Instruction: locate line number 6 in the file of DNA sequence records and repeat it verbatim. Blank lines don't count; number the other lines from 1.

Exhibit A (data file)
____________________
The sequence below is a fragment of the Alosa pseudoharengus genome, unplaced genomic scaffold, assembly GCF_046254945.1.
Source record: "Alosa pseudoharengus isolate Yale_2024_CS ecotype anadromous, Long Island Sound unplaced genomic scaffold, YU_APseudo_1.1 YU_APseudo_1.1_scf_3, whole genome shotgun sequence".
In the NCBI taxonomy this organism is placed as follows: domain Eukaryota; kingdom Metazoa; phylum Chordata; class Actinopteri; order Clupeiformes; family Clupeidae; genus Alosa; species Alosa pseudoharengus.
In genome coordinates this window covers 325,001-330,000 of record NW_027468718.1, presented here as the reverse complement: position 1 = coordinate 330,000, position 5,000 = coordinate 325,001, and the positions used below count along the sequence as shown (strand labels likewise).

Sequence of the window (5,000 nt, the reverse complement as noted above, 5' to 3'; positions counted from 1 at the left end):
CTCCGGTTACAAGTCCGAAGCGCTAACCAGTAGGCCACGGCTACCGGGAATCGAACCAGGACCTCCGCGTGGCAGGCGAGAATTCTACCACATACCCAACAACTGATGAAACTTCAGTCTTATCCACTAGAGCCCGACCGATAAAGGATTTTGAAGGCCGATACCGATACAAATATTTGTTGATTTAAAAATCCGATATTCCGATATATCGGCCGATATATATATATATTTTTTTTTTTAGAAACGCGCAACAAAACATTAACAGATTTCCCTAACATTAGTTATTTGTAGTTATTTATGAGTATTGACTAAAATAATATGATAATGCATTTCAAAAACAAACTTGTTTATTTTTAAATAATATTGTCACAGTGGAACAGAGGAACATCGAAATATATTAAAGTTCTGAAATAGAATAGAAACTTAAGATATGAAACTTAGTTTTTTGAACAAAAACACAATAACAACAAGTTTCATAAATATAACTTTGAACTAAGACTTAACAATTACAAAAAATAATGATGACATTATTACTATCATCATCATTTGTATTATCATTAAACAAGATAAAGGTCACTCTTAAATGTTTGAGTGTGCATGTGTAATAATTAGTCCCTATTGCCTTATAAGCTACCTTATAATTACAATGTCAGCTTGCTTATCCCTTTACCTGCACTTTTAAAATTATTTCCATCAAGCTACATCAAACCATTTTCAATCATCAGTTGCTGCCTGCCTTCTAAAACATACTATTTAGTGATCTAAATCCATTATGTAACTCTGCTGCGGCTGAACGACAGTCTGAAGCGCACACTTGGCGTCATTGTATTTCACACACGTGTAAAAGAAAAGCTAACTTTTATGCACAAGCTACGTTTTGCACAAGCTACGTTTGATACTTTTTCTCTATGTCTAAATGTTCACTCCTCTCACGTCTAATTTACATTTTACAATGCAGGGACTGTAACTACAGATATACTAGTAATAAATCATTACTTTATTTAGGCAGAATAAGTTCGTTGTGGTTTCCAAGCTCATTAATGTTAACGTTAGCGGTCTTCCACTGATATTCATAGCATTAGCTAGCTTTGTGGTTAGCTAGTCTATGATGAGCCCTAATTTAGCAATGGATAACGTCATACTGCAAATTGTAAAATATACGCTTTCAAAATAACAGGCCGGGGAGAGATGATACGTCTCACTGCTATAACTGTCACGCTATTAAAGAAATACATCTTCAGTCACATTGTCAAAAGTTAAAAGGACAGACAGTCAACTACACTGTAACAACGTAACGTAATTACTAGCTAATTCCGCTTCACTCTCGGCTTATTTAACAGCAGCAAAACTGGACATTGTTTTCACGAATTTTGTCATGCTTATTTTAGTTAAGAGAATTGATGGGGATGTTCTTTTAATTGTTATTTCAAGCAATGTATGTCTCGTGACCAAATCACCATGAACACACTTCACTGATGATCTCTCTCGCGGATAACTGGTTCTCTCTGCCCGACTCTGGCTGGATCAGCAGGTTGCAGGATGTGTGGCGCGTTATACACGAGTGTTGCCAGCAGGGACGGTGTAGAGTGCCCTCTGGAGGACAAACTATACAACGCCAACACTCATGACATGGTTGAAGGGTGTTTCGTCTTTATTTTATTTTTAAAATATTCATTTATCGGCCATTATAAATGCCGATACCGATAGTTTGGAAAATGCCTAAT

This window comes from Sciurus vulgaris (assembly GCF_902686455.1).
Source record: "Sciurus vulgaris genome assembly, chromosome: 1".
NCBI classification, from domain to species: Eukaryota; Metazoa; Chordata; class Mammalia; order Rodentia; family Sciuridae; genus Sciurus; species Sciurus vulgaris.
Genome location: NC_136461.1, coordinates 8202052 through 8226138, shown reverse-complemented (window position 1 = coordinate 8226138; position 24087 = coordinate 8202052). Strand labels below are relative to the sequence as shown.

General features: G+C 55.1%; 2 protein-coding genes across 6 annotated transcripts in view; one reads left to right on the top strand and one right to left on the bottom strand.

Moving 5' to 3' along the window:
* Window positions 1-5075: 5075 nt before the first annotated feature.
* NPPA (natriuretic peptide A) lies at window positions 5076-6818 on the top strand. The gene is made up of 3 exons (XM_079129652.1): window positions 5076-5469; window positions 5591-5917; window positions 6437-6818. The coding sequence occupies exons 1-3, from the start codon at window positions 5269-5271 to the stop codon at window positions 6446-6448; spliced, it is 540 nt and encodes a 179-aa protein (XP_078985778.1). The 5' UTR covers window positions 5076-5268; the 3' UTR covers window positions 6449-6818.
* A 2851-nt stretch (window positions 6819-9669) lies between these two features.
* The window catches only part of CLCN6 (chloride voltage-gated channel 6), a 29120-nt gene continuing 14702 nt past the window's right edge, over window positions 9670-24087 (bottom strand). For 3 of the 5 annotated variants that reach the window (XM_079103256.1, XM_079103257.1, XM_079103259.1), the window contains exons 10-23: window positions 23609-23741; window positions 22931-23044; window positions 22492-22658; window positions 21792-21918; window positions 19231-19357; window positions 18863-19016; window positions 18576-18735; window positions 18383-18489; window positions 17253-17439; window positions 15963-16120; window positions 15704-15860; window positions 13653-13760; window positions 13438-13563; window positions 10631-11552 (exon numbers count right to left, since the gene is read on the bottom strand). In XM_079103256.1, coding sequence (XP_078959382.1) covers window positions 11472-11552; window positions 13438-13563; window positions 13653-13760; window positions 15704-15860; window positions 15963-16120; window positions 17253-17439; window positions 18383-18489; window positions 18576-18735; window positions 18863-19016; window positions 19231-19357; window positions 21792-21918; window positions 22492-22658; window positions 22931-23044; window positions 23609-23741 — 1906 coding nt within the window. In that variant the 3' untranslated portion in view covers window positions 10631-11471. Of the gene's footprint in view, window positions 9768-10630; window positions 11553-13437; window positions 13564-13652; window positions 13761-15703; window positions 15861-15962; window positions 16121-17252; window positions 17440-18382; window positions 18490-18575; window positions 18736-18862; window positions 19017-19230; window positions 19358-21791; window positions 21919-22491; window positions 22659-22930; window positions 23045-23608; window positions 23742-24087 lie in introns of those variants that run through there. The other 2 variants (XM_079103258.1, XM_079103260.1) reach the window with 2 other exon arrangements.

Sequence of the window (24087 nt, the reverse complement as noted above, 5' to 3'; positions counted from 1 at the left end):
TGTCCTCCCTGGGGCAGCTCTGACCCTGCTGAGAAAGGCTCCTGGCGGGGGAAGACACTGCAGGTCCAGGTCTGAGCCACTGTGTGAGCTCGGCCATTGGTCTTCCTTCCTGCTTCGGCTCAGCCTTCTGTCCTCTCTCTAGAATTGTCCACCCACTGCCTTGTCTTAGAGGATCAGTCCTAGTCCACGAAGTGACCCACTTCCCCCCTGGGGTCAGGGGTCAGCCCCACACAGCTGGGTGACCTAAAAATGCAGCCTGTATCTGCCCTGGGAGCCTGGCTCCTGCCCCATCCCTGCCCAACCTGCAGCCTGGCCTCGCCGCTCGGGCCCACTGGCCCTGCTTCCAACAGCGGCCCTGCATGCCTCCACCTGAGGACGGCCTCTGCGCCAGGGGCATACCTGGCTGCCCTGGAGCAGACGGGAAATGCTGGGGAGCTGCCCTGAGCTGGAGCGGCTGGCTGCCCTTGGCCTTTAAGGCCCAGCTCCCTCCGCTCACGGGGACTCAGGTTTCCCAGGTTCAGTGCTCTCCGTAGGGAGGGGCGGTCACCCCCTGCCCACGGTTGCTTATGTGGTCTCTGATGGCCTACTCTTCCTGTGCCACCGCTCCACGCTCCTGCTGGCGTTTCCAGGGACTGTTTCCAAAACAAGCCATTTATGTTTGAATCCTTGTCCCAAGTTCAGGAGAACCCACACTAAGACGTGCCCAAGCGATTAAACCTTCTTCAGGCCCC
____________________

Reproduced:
CTCCGGTTACAAGTCCGAAGCGCTAACCAGTAGGCCACGGCTACCGGGAATCGAACCAGGACCTCCGCGTGGCAGGCGAGAATTCTACCACATACCCAACAACTGATGAAACTTCAGTCTTATCCACTAGAGCCCGACCGATAAAGGATTTTGAAGGCCGATACCGATACAAATATTTGTTGATTTAAAAATCCGATATTCCGATATATCGGCCGATATATATATATATTTTTTTTTTTAGAAACGCGCAACAAAACATTAACAGATTTCCCTAACATTAGTTATTTGTAGTTATTTATGAGTATTGACTAAAATAATATGATAATGCATTTCAAAAACAAACTTGTTTATTTTTAAATAATATTGTCACAGTGGAACAGAGGAACATCGAAATATATTAAAGTTCTGAAATAGAATAGAAACTTAAGATATGAAACTTAGTTTTTTGAACAAAAACACAATAACAACAAGTTTCATAAATATAACTTTGAACTAAGACTTAACAATTACAAAAAATAATGATGACATTATTACTATCATCATCATTTGTATTATCATTAAACAAGATAAAGGTCACTCTTAAATGTTTGAGTGTGCATGTGTAATAATTAGTCCCTATTGCCTTATAAGCTACCTTATAATTACAATGTCAGCTTGCTTATCCCTTTACCTGCACTTTTAAAATTATTTCCATCAAGCTACATCAAACCATTTTCAATCATCAGTTGCTGCCTGCCTTCTAAAACATACTATTTAGTGATCTAAATCCATTATGTAACTCTGCTGCGGCTGAACGACAGTCTGAAGCGCACACTTGGCGTCATTGTATTTCACACACGTGTAAAAGAAAAGCTAACTTTTATGCACAAGCTACGTTTTGCACAAGCTACGTTTGATACTTTTTCTCTATGTCTAAATGTTCACTCCTCTCACGTCTAATTTACATTTTACAATGCAGGGACTGTAACTACAGATATACTAGTAATAAATCATTACTTTATTTAGGCAGAATAAGTTCGTTGTGGTTTCCAAGCTCATTAATGTTAACGTTAGCGGTCTTCCACTGATATTCATAGCATTAGCTAGCTTTGTGGTTAGCTAGTCTATGATGAGCCCTAATTTAGCAATGGATAACGTCATACTGCAAATTGTAAAATATACGCTTTCAAAATAACAGGCCGGGGAGAGATGATACGTCTCACTGCTATAACTGTCACGCTATTAAAGAAATACATCTTCAGTCACATTGTCAAAAGTTAAAAGGACAGACAGTCAACTACACTGTAACAACGTAACGTAATTACTAGCTAATTCCGCTTCACTCTCGGCTTATTTAACAGCAGCAAAACTGGACATTGTTTTCACGAATTTTGTCATGCTTATTTTAGTTAAGAGAATTGATGGGGATGTTCTTTTAATTGTTATTTCAAGCAATGTATGTCTCGTGACCAAATCACCATGAACACACTTCACTGATGATCTCTCTCGCGGATAACTGGTTCTCTCTGCCCGACTCTGGCTGGATCAGCAGGTTGCAGGATGTGTGGCGCGTTATACACGAGTGTTGCCAGCAGGGACGGTGTAGAGTGCCCTCTGGAGGACAAACTATACAACGCCAACACTCATGACATGGTTGAAGGGTGTTTCGTCTTTATTTTATTTTTAAAATATTCATTTATCGGCCATTATAAATGCCGATACCGATAGTTTGGAAAATGCCTAAT